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I am using functions from a php library that uses mysql_insert_id() every now and then. Now I've modified a few functions that insert data into tables such that the primary key value is explicitly specified e.g. I insert an a row with ID=300 followed by a row with ID=200 when the table originally had 10 rows. I am wondering if mysql_insert_id will behave as expected i.e. return the value I explicitly specified for the AUTO_INCREMENT PRIMARY KEY column.

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2  
You're not using an auto_increment primary key correctly if you are inserting with a specific key. –  Charles Ray Jan 19 '11 at 9:18
    
Yeah but ... :) –  Salman A Jan 19 '11 at 14:24
    
In case anyone is wondering, I was trying to sync my users with phpbb3 users table using user_add (wiki.phpbb.com/display/DEV/Function.user_add) function, and explicitly defining a value for user_id did work. –  Salman A Jan 19 '11 at 14:38

3 Answers 3

up vote 4 down vote accepted

Table:

CREATE TABLE `foo` (
  `id` int(11) NOT NULL auto_increment,
  `value` varchar(32) NOT NULL,
  PRIMARY KEY  (`id`)
) ;

Code:

print phpversion()."\n";
mysql_connect('localhost','user','pass');
mysql_select_db('database');

mysql_query('INSERT INTO `foo` (`id`,`value`) VALUES(100,"bar")');
print var_export(mysql_insert_id())."\n";

mysql_query('INSERT INTO `foo` (`value`) VALUES("zoid")');
print var_export(mysql_insert_id())."\n";

mysql_query('INSERT INTO `foo` (`id`,`value`) VALUES(99,"yargh")');
print var_export(mysql_insert_id())."\n";

$q = mysql_query('SHOW TABLE STATUS LIKE "foo"');
$status = mysql_fetch_assoc($q);
mysql_free_result($q);
print $status['Auto_increment']."\n";

mysql_query('INSERT INTO `foo` (`value`) VALUES("whatever")');
print var_export(mysql_insert_id())."\n";

Output:

5.2.XX-0.dotdeb.1
100
101
99
102
102

TL/DR version: it returns the last id, be it auto incremented, or explicitly given.

UPDATE: Added INSERT with id < 100, as suggested by Mchl.

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1  
What lacks from your test is another insert with an id < 100, and then another insert with no ID. (auto id will be 102) –  Mchl Jan 19 '11 at 10:04
1  
@Mchl Why? In order to prove, there's no such thing as auto_decrement? –  Linus Kleen Jan 19 '11 at 10:13
    
In order to to fully demonstrate auto_increment behaviour. –  Mchl Jan 19 '11 at 11:38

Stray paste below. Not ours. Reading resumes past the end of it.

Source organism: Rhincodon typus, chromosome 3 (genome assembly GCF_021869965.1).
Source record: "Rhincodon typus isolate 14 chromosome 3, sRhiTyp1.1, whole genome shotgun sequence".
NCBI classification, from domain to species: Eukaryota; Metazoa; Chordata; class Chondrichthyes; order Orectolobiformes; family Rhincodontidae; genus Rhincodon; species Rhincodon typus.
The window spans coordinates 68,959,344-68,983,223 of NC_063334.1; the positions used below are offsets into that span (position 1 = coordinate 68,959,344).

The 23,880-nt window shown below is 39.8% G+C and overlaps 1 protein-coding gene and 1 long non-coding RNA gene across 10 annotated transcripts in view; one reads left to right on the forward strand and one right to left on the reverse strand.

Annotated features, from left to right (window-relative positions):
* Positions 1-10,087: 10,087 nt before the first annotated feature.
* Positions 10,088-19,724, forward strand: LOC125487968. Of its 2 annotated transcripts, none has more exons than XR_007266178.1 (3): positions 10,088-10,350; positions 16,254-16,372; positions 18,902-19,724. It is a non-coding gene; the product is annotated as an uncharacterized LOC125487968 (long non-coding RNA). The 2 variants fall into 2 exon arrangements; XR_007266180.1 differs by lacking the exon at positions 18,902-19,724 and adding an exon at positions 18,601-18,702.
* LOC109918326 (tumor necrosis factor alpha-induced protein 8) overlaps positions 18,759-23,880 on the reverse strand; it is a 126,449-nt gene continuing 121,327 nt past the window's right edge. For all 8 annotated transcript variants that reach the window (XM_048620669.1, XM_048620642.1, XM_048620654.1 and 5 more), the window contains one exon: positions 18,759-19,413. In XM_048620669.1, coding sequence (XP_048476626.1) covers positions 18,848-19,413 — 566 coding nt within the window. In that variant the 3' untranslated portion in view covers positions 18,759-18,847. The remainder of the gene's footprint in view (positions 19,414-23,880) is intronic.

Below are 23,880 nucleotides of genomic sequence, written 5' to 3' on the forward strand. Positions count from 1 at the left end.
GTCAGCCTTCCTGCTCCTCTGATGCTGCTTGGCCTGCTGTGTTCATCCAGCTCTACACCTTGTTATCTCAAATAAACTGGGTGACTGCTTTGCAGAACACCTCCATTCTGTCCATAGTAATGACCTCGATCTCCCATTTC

@Mchl Done. I updated according to your suggestion. –  Linus Kleen Jan 19 '11 at 11:52
    
For the sake of completeness, yes a test for < 100 was needed, thanks! –  Salman A Jan 19 '11 at 14:28

The answer is yes,

it will return the values you entered. i liked this question so i actually tried multiple times in multiple servers having diffrent configurations.

it will return the value you inserted,

the mysql_insert_id() returns the value of the auto_increment feild, it need not be auto generated.

Also it will return 0, if you try to give dupilcate value for your key because it wont get inserted properly.

if you want to try then use the following query

--EDIT .. with more inserts

<?php
$link = mysql_connect('localhost', 'root', 'techping');
if (!$link) {
    die('Could not connect: ' . mysql_error());
}
mysql_select_db('test');

mysql_query("INSERT INTO test (id, name) values (100,'kossu')");
printf("Last inserted record has id %d<br />", mysql_insert_id());
mysql_query("INSERT INTO test (id, name) values (125,'kossu')");
printf("Last inserted record has id %d<br />", mysql_insert_id());
mysql_query("INSERT INTO test (id, name) values (121,'kossu')");
printf("Last inserted record has id %d<br />", mysql_insert_id());
mysql_query("INSERT INTO test (id, name) values ('','kossu')");
printf("Last inserted record has id %d<br />", mysql_insert_id());
mysql_query("INSERT INTO test (id, name) values (250,'kossu')");
printf("Last inserted record has id %d<br />", mysql_insert_id());
?>

The results:

Last inserted record has id 100 
Last inserted record has id 125
Last inserted record has id 121
Last inserted record has id 126
Last inserted record has id 250

See when i let the autoincrement generate the id after 121, it generated the next value(126) after the biggest id( ie; 125 in this case ), not 122

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+1 for doing tests before answer. The very unusual behavior for the stackoverflow. –  Your Common Sense Jan 19 '11 at 10:14

I don't think it will. It should return 0:

The ID generated for an AUTO_INCREMENT column by the previous query on success, 0 if the previous query does not generate an AUTO_INCREMENT value, or FALSE if no MySQL connection was established. - http://php.net/manual/en/function.mysql-insert-id.php

The ID isn't generated so should return 0.

As has been proven, in practice this is not the case.

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+1 Yep, same as above. –  Mike Jan 19 '11 at 9:27
    
That's a lot of speculation. –  Linus Kleen Jan 19 '11 at 9:30
    
Nope its wrong. i ran tests. on multiple servers. –  Anush Prem Jan 19 '11 at 9:32
    
-1. Good speculation, incorrect conclusion. –  Pelle ten Cate Jan 19 '11 at 9:48

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